The ratio is 1 part muriatic acid to 20 parts water. The instructor at Watson's stated the ratio should be 1/2 gallon of muriatic acid for a 35 gallon garbage can full of water. My pool store in Timonium, Maryland says that the grids should be soaked for 12 hours in a liquid of 3 parts water to 1 part muriatic acid. This is very different from the two previously submitted ratios of 1 to 20 and 1 to 70. I don't think either of those ratios are sufficient to clean the grids adequately.
Purchase one to two quarts filter cartridge cleaner. Maybe about $10 - $12 qt. and maybe you can reuse it a couple of times. Use a 32 Gal (approx.) trash can partially fill the trash can -- enough to just go over the top of the end support of the grid. Add one qt. of the cleaner. Hose the accumulated debris off the cart. to get as clean as possible using the strongest possible water pressure ( most homes do not have over 90# of water press.) Once the bulk of the dirt is removed put the grid into the trash can of solution and let soak overnight. Next day, spray with jet stream until clean or dirt stops coming off the grid assy. NEVER PUT THE DIRTY GRID IN ANY ACID SOLUTION BEFORE THE ABOVE CLEANING PROCESS. If you do you might as well throw the grid out. You have impregnated the grid fabric with any body oil, cosmetics etc and it will never come out. If after the solution above the grids are still stained you may then briefly use a very mild solution of acid and water mix to remove iron stains and such. These are only cosmetic and don't seem to affect the performance of the grid. I have done it this way for many years and my grids come out looking as nearly new. And I get a long run out of them. You only need to dip the grids in the acid solution a couple of times briefly.
THIS IS IMPORTANT: I think I can explain the disparity in the above answers with respect to the varying dilution ratios.
If you are using straight muriatic acid -- the same type that you would use to etch concrete, brick, or glass -- the MORE DILUTE ratio is probably correct. "Real" muriatic acid is about 30% hydrochloric acid, and rather dangerous stuff. (So strong that my pool guy -- even though he sells the stuff -- refused to give me verbal advice on its use. "Just read the label" he said... to limit is liability! Alas, there are no "pool filter cleaning" instructions on the side.)
He also suggested a "safer" product -- labeled "filter cleaner". This was mildly acidic, and mostly detergents. Its label suggested a 1-to-3 ratio of product to water. So I propose that accounts for the disparity reported above.
Then, back to "how to use muriatic acid": I suggest that either dilution will work, and that the less dilution you use (say 1-to-20) then the soaking time will be less.... and the more diluted solution (say 1-to-70) might be more appropriate for 12 or 24 hours. But... the exact "recipe" is something I'm still in search of...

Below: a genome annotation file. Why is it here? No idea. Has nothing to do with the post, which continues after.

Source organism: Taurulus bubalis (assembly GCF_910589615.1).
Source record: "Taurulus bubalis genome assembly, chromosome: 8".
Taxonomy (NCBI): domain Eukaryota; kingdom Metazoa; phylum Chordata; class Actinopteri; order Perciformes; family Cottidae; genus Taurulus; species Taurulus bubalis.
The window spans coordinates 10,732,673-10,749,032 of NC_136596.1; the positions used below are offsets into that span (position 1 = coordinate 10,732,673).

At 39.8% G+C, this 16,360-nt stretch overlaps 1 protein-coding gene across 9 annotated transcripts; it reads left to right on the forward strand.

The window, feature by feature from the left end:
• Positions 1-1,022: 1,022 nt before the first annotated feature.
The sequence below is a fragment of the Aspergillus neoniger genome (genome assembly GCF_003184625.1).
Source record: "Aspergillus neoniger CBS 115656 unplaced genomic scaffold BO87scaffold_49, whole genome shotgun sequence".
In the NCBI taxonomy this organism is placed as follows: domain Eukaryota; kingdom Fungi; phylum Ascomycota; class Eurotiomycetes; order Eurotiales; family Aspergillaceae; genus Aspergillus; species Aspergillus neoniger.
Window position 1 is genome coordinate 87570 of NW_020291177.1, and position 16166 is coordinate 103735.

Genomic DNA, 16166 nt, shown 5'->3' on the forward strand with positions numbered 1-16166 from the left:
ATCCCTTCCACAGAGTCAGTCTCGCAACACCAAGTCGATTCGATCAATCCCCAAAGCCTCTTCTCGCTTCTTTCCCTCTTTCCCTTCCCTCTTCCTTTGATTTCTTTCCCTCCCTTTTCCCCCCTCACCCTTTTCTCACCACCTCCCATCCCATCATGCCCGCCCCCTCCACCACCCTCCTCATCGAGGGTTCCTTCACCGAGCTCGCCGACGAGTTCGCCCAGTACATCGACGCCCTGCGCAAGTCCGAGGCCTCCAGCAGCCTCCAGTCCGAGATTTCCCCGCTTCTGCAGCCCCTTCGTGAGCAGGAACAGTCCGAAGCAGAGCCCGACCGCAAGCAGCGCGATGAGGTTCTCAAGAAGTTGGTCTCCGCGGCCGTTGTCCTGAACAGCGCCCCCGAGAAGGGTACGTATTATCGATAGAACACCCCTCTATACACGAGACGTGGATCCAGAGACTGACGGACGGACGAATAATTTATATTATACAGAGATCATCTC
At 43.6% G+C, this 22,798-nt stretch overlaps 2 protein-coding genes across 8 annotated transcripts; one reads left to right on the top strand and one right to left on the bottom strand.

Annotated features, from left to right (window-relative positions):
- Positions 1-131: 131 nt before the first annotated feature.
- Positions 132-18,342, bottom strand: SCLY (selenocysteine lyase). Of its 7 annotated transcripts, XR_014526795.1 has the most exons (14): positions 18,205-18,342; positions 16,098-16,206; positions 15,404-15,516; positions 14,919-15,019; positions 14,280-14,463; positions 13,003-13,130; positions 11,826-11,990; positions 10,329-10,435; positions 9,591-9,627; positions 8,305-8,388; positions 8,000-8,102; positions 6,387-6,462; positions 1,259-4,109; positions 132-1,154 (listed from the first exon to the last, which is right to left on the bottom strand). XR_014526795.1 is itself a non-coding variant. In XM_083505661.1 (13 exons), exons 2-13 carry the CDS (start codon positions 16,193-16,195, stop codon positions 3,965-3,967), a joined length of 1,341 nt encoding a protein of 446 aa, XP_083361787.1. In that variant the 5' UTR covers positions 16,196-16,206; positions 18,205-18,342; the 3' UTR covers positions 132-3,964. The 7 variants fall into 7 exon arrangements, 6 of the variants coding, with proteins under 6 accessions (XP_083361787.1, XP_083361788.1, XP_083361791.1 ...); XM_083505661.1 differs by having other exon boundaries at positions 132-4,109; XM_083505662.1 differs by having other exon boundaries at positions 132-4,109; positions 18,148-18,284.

What can you clean with muriatic acid
Muriatic acid can be used to clean dishwashers. Muriatic acid is very strong and should only be used occasionally for cleaning the dishwasher.
Extremely carefully. Muriatic (hydrochloric) acid is not something you should be messing around with if you don't know how to handle it safely.
Muriatic acid can be effectively used to clean calcium deposits, but extreme caution should be used. Only use it if you have plastic plumming, as it is corrosive to metal pipes used generally in older homes. Muriatic acid will burn skin and if it gets in the eyes, it can cause blindness. When using muriatic acid to clean calcium deposits in toilets, the results will be immediate. Your toilets will look brand new!
YES. USE ABOUT TWO PARTS WATER ONE PART ACID. LET THEM SOAK FOR A FEW HOURS THEN RINSE. Muriatic acid can be used to clean filters, HOWEVER there is a proper sequence to cleaning the filters. I am asuming you are talking about cleaning either cartridge or DE filters. If muriatic acid is used first in the cleaning process you will set the oils permanently into the filter material and ruin the filters. You MUST remove the oils from the grids (cartridge and DE) first then rinse with water. Next you can use the muriatic/water solution (1:10), then rinse again. To remove the oils from the grids or cartridges you can use a a cleanser manufactured for this purpose that you can purchase from your local pool & spa supply store or you can can use a TSP & water solution. TSP can be purchased at your local hardware store. Cartridge filters can loose approx. 20% of their capability with every filter cleaning. It is important that the filters cartridges be replaced every so often. Steve Dunn Vice President - Sales Commercial Pool Systems, Inc. Note: A 20:1 ratio (water to acid) should be sufficient for most situations. Even at this strength, it takes a lot of material (e.g. baking soda) to neutralize the acid for safe disposal.
Muriatic acid has a chemical substance that can clean toilet bowls.
Give it a week, and make sure you dilute the muriatic acid.
You can by a "filter cleaning" chemical at your pool store. It usually requires you to soak the filter in part water and part chemical for 12 hrs or so and then spray with hose. It works great on our hayward cartridge filter.